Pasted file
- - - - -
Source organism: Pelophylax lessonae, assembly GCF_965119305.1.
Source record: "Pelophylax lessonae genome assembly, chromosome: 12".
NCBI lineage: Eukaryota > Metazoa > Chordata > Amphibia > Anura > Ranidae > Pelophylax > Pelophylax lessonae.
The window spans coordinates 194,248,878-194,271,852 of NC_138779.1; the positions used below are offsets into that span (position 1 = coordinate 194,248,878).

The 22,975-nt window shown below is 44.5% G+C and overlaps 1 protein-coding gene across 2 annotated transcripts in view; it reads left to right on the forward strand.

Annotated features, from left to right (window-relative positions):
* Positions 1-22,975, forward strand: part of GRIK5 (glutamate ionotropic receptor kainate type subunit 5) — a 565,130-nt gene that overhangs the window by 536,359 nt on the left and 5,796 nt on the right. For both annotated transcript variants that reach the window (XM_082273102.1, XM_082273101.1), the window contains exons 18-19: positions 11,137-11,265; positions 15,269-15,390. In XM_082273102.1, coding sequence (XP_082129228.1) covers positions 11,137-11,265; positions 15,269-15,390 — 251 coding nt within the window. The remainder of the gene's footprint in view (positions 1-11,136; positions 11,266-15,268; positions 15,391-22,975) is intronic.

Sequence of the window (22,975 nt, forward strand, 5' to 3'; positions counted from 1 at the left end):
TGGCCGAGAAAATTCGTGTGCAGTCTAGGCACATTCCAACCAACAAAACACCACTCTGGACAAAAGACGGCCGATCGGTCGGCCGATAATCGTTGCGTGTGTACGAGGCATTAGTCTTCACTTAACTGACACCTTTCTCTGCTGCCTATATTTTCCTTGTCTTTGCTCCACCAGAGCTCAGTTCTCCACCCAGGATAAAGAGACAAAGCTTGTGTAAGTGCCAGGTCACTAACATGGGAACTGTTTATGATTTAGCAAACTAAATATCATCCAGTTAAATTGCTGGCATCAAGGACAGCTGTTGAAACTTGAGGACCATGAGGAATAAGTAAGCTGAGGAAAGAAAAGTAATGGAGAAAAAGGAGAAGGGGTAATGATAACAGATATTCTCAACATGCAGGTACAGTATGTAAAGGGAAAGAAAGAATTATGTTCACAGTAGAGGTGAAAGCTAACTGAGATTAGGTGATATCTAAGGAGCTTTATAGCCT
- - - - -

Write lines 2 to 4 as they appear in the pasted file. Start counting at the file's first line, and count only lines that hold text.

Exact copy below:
Source record: "Pelophylax lessonae genome assembly, chromosome: 12".
NCBI lineage: Eukaryota > Metazoa > Chordata > Amphibia > Anura > Ranidae > Pelophylax > Pelophylax lessonae.
The window spans coordinates 194,248,878-194,271,852 of NC_138779.1; the positions used below are offsets into that span (position 1 = coordinate 194,248,878).